Dr. Waldman explains the four components of the SNAP regime:

Soak in a special cleaner solution.

Dentures should be soaked daily in a solution such as Polident Daily Care, which is designed for just this purpose, says Dr. Waldman. Ideally, the dentures should also be soaked overnight. ‘In addition to eliminating bacteria from dentures, this also gives the tissue in the mouth a chance to breathe and relax,’ she says. But she understands that some denture wearers ‘ especially those with partners ‘ may initially feel shy about taking off their teeth at bedtime. For this group, she recommends using a quick clean formulation. Polident, for instance, has a 5-Mintue Anti-Bacterial Denture Cleanser.

New routine in no time.

Unlike teeth, which have a hard layer of enamel, dentures are often made of acrylic, which is softer and more porous. The abrasive ingredients in toothpaste can cause microscratches on the surface of dentures and create hotspots where bacteria can colonize. Scratches can make it easier for stains to build up, making the dentures look prematurely aged. Instead of brushing with toothpaste, denture wearers need to adopt a new routine that involves brushing gently with a soft toothbrush dipped in denture cleansing solution, soaking and brushing again to remove loosened particles. Odour-causing bacteria will also be eliminated and teeth will remain bright and white from regular soaking and brushing. ‘Then be sure to rinse the dentures thoroughly before putting them back on,’ says Dr. Waldman. ‘It’s really a simple routine that you’ll get used to in no time at all.’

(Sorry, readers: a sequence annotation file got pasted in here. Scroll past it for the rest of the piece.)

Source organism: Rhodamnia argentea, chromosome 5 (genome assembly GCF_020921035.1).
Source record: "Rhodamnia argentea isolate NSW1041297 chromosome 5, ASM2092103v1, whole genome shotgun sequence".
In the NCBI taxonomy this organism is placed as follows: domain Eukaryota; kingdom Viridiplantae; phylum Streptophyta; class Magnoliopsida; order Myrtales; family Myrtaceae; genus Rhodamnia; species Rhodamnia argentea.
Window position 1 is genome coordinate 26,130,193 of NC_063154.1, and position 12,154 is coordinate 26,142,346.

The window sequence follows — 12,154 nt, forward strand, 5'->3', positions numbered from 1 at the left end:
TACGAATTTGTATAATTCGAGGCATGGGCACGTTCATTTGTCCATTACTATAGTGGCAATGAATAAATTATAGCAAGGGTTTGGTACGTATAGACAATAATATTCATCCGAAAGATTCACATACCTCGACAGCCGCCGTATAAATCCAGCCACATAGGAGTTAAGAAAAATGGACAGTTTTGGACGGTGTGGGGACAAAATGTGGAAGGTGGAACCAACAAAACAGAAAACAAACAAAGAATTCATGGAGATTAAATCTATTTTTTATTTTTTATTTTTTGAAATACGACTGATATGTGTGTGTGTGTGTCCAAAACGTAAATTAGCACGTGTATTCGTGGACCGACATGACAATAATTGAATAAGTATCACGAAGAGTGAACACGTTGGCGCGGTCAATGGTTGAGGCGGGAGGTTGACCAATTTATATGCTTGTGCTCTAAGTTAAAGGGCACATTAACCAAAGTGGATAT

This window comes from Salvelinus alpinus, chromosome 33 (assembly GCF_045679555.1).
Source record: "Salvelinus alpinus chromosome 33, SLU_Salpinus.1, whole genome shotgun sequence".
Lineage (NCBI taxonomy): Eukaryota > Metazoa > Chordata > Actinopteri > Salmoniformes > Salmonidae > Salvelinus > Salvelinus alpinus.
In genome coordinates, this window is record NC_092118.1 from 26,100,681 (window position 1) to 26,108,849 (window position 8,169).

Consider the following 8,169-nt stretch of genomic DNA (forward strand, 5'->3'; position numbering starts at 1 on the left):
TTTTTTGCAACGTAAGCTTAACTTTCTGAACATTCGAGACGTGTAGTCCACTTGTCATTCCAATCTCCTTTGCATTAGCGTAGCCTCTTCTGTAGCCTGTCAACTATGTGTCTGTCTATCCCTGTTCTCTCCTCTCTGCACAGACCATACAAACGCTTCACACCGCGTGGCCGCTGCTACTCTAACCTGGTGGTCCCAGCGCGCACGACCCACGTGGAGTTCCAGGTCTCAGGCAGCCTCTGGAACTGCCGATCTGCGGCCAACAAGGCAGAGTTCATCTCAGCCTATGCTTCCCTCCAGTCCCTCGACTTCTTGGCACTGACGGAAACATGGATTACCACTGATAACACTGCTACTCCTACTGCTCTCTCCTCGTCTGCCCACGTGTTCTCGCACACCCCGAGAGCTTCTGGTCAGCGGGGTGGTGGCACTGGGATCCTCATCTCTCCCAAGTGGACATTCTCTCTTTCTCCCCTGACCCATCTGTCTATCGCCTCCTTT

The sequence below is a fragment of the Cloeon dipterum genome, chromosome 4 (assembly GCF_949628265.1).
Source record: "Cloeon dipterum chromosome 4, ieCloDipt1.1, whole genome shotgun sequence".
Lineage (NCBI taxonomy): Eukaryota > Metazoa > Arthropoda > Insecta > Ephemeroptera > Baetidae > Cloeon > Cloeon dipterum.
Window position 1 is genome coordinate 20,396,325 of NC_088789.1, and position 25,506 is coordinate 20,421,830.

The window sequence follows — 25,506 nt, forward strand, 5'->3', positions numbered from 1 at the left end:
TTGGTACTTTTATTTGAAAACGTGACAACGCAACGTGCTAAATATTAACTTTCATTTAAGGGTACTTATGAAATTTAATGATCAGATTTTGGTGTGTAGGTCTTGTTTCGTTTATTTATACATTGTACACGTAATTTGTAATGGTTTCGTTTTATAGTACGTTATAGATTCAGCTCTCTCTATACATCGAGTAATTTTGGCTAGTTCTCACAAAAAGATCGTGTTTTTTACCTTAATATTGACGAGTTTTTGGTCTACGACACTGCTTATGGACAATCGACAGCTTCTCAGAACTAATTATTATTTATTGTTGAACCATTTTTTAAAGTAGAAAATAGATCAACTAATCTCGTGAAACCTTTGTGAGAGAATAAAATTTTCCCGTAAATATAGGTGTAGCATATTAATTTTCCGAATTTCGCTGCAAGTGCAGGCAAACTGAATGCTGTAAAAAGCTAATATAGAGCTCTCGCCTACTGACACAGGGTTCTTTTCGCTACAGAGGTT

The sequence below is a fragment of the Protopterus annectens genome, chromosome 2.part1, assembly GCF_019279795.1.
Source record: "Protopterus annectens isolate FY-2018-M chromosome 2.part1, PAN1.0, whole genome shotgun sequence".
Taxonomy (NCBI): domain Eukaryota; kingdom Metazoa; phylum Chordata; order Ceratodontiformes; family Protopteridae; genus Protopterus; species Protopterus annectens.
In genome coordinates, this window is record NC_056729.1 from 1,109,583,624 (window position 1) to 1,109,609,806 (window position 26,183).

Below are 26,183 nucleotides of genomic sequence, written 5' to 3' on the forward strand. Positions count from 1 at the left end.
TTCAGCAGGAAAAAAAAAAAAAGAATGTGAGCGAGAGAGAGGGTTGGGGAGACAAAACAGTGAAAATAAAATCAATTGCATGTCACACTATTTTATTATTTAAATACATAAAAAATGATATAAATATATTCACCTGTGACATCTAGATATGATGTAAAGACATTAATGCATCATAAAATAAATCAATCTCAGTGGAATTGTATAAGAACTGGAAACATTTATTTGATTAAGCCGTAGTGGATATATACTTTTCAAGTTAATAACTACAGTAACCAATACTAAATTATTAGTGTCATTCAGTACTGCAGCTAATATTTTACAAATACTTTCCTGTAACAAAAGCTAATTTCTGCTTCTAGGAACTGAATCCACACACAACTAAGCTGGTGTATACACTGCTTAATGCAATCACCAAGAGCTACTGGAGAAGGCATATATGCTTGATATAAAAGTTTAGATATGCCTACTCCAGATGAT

Apply denture adhesive.

Putting just a small amount of denture adhesive along the edge of the dentures will help create a snug fit and keep them from clacking or popping out while you’re talking or eating. Denture wearers should make sure they clean off the adhesive each night ‘ using denture cleansing solution or paste- and replace with a fresh amount the next morning.

Patience please.

The first few weeks can be challenging for people still adjusting to their new smile, says Dr. Waldman. No matter how well they’re made and how good they look, dentures simply don’t feel like natural teeth and will take time to get used to. ‘But over time, people learn to adjust to their new smile and start enjoying the same things they used to enjoy before they got their dentures with the added benefit of a nice healthy looking smile,’ adds Dr. Waldman.

To ensure they continue to enjoy their new smiles for a long time, denture wearers need to embrace new oral hygiene habits and use products meant for dentures, not real teeth, says Dr. Waldman. And once they’ve learned these new habits, they need to stick with them for life.

After living with his full dentures now, Mr. Richardson says he’s finally adjusted to a new oral hygiene routine. But now he’s got three new items near this bathroom sink: a cleanser solution for soaking his dentures, a denture bath where his dentures get cleaned overnight, and a denture paste for brushing during the day.

‘Good oral hygiene has always been important to me and I’m going to make sure I take good care of them even if it means learning a new routine,’ he says. ‘Considering how easy it is to keep dentures clean by using the right products and following a few simple steps, there’s really no excuse not to do it.’

Dr. Carol Waldman is a practicing dentist in North York and a consultant for a GSK Consumer Health Canada denture education campaign.